1-2pm Cultivating Collaboration: Getting Started with Open Research
Speaker: Wasila Dahdul (UC Irvine), Ariel Deardorff (UC San Francisco), Reid Otsuji (UC San Diego), Sam Teplitzky (UC Berkeley)

Open research or open science is the practice of making the process and products of research transparent and accessible to others for collaboration, reproducibility, and broader reuse. This workshop will provide an overview of open principles and practices that foster collaboration and make research outputs, such as data, methods, and publications, openly available. By the end of this workshop you will be able to: - Define open research and describe the benefits of putting it into practice - Adopt transparent and collaborative practices in your own research - Explore approaches to collaborative team science that promote openness - Locate key resources for open science and collaboration available at the University of California
2-3pm Feeding Curiosity: A smorgasbord of open data sources for research
Speaker: Stephanie Labou (UC San Diego), Kat Koziar (UC Riverside), Geoff Boushey (UC San Francisco), Christy Navarro (UC Davis Health Clinical and Translational Science Center), Andy Lyons (UC ANR), Ariel Deardorff (UC San Francisco)

Join presenters across the UC system for a lively discussion on finding and accessing open data for research. We’ll set the table with an overview of open data, then have lightning talks about data resources we love, including: - curated collection of health data resources - international survey and census data - public datasets from Google BigQuery - searchable repository of municipal-level data - and a stockpile of unique and curious datasets from unexpected sources!
3-4pm Code-free Data Analysis
Speaker: Ann Glusker (UC Berkeley)

Python and Stata and R, oh my! Is the prospect of having to learn to code getting you down? Do you ever feel like you'd like to just get into the data directly but aren't sure how? In this workshop we'll explore the many ways you can perform data analysis without needing to know statistical packages or languages first. We'll look at tools which let you upload your own data, tools for data visualization, and administrative data sites and tools which allow for interactive data requests and table creation, among other possibilities. No prior data analysis experience necessary.

Wednesday, Feb 14, 2024

9-11am All of Us: A Comprehensive Precision Medicine Data Hub for UC Researchers
Speaker: Yury E. Garcia (UC Davis), Pamela Reynolds (UC Davis)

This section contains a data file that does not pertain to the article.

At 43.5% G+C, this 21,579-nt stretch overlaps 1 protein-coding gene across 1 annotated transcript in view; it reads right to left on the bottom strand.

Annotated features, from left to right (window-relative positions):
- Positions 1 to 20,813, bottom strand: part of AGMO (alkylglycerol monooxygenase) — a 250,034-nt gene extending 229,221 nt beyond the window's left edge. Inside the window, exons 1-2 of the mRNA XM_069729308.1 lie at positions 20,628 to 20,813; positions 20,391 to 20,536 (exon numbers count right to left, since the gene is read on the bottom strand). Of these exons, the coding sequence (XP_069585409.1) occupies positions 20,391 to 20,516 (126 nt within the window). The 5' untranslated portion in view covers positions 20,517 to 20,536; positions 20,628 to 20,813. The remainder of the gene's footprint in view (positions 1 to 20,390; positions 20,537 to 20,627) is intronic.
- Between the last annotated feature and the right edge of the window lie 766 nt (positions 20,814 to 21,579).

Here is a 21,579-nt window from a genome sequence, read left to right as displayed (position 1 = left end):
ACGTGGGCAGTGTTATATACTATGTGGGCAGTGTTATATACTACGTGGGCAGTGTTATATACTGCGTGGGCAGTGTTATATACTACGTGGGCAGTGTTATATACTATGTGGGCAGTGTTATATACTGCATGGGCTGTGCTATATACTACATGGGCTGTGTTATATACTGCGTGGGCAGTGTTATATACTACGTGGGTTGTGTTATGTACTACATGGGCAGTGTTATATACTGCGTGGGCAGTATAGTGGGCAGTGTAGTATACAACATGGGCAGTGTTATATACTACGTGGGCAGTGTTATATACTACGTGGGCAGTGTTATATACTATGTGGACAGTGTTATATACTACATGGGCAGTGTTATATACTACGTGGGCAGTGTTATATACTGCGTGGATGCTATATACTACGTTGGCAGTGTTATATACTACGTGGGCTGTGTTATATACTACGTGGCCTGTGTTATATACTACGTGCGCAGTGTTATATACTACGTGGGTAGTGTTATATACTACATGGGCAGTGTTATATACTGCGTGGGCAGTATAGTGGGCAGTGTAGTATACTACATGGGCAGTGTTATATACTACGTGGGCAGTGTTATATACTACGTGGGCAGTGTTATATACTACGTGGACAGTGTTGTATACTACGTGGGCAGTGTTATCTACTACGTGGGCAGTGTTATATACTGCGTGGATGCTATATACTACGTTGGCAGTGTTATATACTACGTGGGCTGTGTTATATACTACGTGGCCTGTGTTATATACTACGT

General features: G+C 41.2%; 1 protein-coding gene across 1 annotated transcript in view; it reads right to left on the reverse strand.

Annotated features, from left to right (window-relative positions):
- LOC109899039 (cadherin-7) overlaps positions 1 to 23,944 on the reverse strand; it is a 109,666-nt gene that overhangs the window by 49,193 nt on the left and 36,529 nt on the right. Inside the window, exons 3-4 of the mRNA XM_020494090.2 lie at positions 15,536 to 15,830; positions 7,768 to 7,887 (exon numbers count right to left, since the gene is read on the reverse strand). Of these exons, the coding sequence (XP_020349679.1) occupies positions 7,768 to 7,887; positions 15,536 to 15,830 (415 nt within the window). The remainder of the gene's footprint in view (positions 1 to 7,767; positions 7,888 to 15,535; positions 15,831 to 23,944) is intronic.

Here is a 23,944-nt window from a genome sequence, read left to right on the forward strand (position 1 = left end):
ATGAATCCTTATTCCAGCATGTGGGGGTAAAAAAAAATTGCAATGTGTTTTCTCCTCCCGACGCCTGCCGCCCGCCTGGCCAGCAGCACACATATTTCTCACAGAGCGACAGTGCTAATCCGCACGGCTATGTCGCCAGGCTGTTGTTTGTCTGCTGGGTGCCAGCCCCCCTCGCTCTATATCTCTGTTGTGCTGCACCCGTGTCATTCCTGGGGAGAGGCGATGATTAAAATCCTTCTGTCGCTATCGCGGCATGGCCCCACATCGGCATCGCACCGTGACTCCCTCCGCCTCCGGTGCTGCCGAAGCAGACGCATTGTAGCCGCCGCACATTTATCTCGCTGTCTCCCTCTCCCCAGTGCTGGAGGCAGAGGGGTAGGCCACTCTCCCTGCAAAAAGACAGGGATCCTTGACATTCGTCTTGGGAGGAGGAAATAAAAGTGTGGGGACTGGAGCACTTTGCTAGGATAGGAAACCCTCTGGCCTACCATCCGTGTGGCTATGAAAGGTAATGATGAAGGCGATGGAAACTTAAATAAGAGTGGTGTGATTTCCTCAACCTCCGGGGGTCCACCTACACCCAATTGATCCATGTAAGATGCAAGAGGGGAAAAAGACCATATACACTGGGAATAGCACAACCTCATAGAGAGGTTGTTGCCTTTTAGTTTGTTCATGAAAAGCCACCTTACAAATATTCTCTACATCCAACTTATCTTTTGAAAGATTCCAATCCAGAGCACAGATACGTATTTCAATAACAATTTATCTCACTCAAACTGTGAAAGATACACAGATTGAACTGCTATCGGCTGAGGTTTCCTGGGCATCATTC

All of Us (AoU) Research Program, is a National Institutes of Health (NIH) program that aims to enroll one million diverse participants to address historical gaps in medical research. The goal of the program is better health for all of us. Its mission is to accelerate health research and medical breakthroughs, enabling individualized prevention, treatment, and care for all. The program does this by leveraging the power of cloud computing, the program facilitates extensive collaborations and robust analyses. AoU compiles a comprehensive dataset (the All of Us Researcher Workbench) which includes survey responses, physical measurements, bio samples, Electronic Health Records (EHRs), and genomic data. As of November 2023, All of Us boasts over 741,000 enrolled participants, with 508,000 completing initial program steps, over 409,000 electronic medical records, and 525,000 bio samples. Notably, 75% of participants with available data on the All of Us Researcher Workbench identify with underrepresented communities, and 45% belong to racial and ethnic minority groups. The All of Us program provides a user-friendly environment for researchers to use the database through the All of Us Researcher Workbench. This platform offers an accessible and secure space to conduct analyses, ensuring that the wealth of data collected is readily available for scientific exploration. This dataset provides a significant step toward fostering innovation and cultivating a comprehensive understanding of health determinants in diverse populations. By encompassing this broad spectrum of health-related data, the All of Us dataset opens doors for a myriad of analyses, including Exposure Assessment, Health Disparities, Environmental Justice, Genetic-Environmental Interactions, and Behavioral Responses to Environmental Factors. Session Content: In the first hour, we will deliver an informative presentation covering the purpose All of Us program, the available participant data and resources, and key benefits for researchers. Additionally, we will showcase various research examples conducted using this extensive database. The second hour, we will focus on guiding participants through enrollment including where to access the database. We will elaborate on the different tools and resources available which provide insights into the workbench. This will include a detailed presentation on creating cohorts and datasets and instructions on exporting data for further analysis. This workshop is particularly relevant for researchers and students engaged in various fields, including public health, epidemiology, medicine, genetics, psychology, and any area where data from Fitbit, medical records, genetics, and social health determinants play a crucial role.